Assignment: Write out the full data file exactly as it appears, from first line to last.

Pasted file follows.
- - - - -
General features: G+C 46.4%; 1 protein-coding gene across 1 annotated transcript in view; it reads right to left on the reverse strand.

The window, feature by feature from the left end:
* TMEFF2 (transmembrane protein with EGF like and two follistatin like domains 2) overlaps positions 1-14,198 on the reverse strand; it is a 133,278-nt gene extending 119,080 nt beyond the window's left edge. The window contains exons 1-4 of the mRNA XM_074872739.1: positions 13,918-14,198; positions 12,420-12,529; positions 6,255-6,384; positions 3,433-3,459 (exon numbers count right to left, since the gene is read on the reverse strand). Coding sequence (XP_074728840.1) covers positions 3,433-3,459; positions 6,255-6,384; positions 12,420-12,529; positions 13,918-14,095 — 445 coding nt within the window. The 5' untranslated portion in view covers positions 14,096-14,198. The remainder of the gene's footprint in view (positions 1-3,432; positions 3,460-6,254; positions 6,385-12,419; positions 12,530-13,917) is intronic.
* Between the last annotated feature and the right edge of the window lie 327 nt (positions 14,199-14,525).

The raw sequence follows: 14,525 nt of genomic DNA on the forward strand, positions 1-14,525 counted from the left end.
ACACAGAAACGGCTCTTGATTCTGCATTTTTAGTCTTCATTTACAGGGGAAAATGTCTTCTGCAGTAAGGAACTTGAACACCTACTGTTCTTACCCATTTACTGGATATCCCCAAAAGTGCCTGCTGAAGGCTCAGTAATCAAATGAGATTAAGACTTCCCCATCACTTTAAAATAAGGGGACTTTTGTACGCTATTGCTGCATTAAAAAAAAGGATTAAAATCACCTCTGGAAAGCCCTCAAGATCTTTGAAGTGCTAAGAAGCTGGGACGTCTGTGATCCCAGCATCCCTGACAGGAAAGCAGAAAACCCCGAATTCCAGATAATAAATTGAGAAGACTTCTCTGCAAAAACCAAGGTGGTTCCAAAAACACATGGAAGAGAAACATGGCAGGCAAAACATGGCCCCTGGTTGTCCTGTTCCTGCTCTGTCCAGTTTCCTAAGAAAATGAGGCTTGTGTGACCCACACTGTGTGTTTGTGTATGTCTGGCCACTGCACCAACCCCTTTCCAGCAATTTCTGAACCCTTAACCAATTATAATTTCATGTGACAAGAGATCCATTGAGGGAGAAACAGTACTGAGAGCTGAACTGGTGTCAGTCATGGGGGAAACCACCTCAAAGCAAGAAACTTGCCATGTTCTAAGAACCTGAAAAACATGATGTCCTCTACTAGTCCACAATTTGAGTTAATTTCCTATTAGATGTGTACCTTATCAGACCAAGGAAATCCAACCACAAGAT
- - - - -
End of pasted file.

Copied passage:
General features: G+C 46.4%; 1 protein-coding gene across 1 annotated transcript in view; it reads right to left on the reverse strand.

The window, feature by feature from the left end:
* TMEFF2 (transmembrane protein with EGF like and two follistatin like domains 2) overlaps positions 1-14,198 on the reverse strand; it is a 133,278-nt gene extending 119,080 nt beyond the window's left edge. The window contains exons 1-4 of the mRNA XM_074872739.1: positions 13,918-14,198; positions 12,420-12,529; positions 6,255-6,384; positions 3,433-3,459 (exon numbers count right to left, since the gene is read on the reverse strand). Coding sequence (XP_074728840.1) covers positions 3,433-3,459; positions 6,255-6,384; positions 12,420-12,529; positions 13,918-14,095 — 445 coding nt within the window. The 5' untranslated portion in view covers positions 14,096-14,198. The remainder of the gene's footprint in view (positions 1-3,432; positions 3,460-6,254; positions 6,385-12,419; positions 12,530-13,917) is intronic.
* Between the last annotated feature and the right edge of the window lie 327 nt (positions 14,199-14,525).

The raw sequence follows: 14,525 nt of genomic DNA on the forward strand, positions 1-14,525 counted from the left end.
ACACAGAAACGGCTCTTGATTCTGCATTTTTAGTCTTCATTTACAGGGGAAAATGTCTTCTGCAGTAAGGAACTTGAACACCTACTGTTCTTACCCATTTACTGGATATCCCCAAAAGTGCCTGCTGAAGGCTCAGTAATCAAATGAGATTAAGACTTCCCCATCACTTTAAAATAAGGGGACTTTTGTACGCTATTGCTGCATTAAAAAAAAGGATTAAAATCACCTCTGGAAAGCCCTCAAGATCTTTGAAGTGCTAAGAAGCTGGGACGTCTGTGATCCCAGCATCCCTGACAGGAAAGCAGAAAACCCCGAATTCCAGATAATAAATTGAGAAGACTTCTCTGCAAAAACCAAGGTGGTTCCAAAAACACATGGAAGAGAAACATGGCAGGCAAAACATGGCCCCTGGTTGTCCTGTTCCTGCTCTGTCCAGTTTCCTAAGAAAATGAGGCTTGTGTGACCCACACTGTGTGTTTGTGTATGTCTGGCCACTGCACCAACCCCTTTCCAGCAATTTCTGAACCCTTAACCAATTATAATTTCATGTGACAAGAGATCCATTGAGGGAGAAACAGTACTGAGAGCTGAACTGGTGTCAGTCATGGGGGAAACCACCTCAAAGCAAGAAACTTGCCATGTTCTAAGAACCTGAAAAACATGATGTCCTCTACTAGTCCACAATTTGAGTTAATTTCCTATTAGATGTGTACCTTATCAGACCAAGGAAATCCAACCACAAGAT